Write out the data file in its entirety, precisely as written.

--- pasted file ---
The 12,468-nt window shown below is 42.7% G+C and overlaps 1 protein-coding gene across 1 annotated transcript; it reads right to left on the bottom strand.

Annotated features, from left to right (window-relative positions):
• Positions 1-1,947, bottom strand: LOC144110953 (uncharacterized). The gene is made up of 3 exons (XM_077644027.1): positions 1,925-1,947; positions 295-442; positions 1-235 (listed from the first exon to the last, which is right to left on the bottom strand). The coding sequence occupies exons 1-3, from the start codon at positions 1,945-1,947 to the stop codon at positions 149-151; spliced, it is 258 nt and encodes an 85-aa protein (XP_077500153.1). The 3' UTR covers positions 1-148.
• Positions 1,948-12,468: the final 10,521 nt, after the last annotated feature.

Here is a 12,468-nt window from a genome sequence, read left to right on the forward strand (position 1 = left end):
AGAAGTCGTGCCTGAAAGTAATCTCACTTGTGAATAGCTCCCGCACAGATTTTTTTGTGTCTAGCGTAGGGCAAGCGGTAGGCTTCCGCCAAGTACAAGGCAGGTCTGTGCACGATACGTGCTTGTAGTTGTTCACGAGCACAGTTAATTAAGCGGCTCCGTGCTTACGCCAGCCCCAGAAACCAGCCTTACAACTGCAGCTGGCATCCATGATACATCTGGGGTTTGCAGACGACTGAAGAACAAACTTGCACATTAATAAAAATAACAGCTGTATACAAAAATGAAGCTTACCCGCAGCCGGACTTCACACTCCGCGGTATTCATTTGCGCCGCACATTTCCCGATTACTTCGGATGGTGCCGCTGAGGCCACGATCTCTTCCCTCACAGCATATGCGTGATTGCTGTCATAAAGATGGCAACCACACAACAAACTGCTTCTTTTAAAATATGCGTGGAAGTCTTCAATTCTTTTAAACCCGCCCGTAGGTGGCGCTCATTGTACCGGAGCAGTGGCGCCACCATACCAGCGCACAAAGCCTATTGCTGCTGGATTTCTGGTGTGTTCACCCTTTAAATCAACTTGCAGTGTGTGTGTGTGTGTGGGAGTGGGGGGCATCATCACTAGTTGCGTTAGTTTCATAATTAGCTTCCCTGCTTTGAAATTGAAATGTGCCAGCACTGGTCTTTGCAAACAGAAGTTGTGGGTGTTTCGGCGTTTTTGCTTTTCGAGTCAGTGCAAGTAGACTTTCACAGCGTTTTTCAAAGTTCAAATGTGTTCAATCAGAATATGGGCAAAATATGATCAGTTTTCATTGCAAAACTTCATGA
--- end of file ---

The 12,468-nt window shown below is 42.7% G+C and overlaps 1 protein-coding gene across 1 annotated transcript; it reads right to left on the bottom strand.

Annotated features, from left to right (window-relative positions):
• Positions 1-1,947, bottom strand: LOC144110953 (uncharacterized). The gene is made up of 3 exons (XM_077644027.1): positions 1,925-1,947; positions 295-442; positions 1-235 (listed from the first exon to the last, which is right to left on the bottom strand). The coding sequence occupies exons 1-3, from the start codon at positions 1,945-1,947 to the stop codon at positions 149-151; spliced, it is 258 nt and encodes an 85-aa protein (XP_077500153.1). The 3' UTR covers positions 1-148.
• Positions 1,948-12,468: the final 10,521 nt, after the last annotated feature.

Here is a 12,468-nt window from a genome sequence, read left to right on the forward strand (position 1 = left end):
AGAAGTCGTGCCTGAAAGTAATCTCACTTGTGAATAGCTCCCGCACAGATTTTTTTGTGTCTAGCGTAGGGCAAGCGGTAGGCTTCCGCCAAGTACAAGGCAGGTCTGTGCACGATACGTGCTTGTAGTTGTTCACGAGCACAGTTAATTAAGCGGCTCCGTGCTTACGCCAGCCCCAGAAACCAGCCTTACAACTGCAGCTGGCATCCATGATACATCTGGGGTTTGCAGACGACTGAAGAACAAACTTGCACATTAATAAAAATAACAGCTGTATACAAAAATGAAGCTTACCCGCAGCCGGACTTCACACTCCGCGGTATTCATTTGCGCCGCACATTTCCCGATTACTTCGGATGGTGCCGCTGAGGCCACGATCTCTTCCCTCACAGCATATGCGTGATTGCTGTCATAAAGATGGCAACCACACAACAAACTGCTTCTTTTAAAATATGCGTGGAAGTCTTCAATTCTTTTAAACCCGCCCGTAGGTGGCGCTCATTGTACCGGAGCAGTGGCGCCACCATACCAGCGCACAAAGCCTATTGCTGCTGGATTTCTGGTGTGTTCACCCTTTAAATCAACTTGCAGTGTGTGTGTGTGTGTGGGAGTGGGGGGCATCATCACTAGTTGCGTTAGTTTCATAATTAGCTTCCCTGCTTTGAAATTGAAATGTGCCAGCACTGGTCTTTGCAAACAGAAGTTGTGGGTGTTTCGGCGTTTTTGCTTTTCGAGTCAGTGCAAGTAGACTTTCACAGCGTTTTTCAAAGTTCAAATGTGTTCAATCAGAATATGGGCAAAATATGATCAGTTTTCATTGCAAAACTTCATGA